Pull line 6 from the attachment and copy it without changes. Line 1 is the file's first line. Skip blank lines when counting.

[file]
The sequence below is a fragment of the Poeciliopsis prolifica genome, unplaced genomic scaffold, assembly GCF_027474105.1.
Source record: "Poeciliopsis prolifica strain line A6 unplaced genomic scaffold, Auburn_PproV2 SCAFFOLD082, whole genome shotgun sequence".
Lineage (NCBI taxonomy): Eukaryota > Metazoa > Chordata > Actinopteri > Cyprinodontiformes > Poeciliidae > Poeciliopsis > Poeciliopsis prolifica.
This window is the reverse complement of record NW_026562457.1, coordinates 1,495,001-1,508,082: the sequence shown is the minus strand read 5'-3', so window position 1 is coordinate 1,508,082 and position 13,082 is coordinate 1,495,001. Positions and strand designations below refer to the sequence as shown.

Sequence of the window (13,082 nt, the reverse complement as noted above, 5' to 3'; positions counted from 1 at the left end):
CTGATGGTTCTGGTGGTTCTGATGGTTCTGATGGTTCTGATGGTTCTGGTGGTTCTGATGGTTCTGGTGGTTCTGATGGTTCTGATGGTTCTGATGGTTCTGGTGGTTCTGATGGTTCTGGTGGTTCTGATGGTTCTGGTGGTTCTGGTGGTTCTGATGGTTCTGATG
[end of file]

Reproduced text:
CTGATGGTTCTGGTGGTTCTGATGGTTCTGATGGTTCTGATGGTTCTGGTGGTTCTGATGGTTCTGGTGGTTCTGATGGTTCTGATGGTTCTGATGGTTCTGGTGGTTCTGATGGTTCTGGTGGTTCTGATGGTTCTGGTGGTTCTGGTGGTTCTGATGGTTCTGATG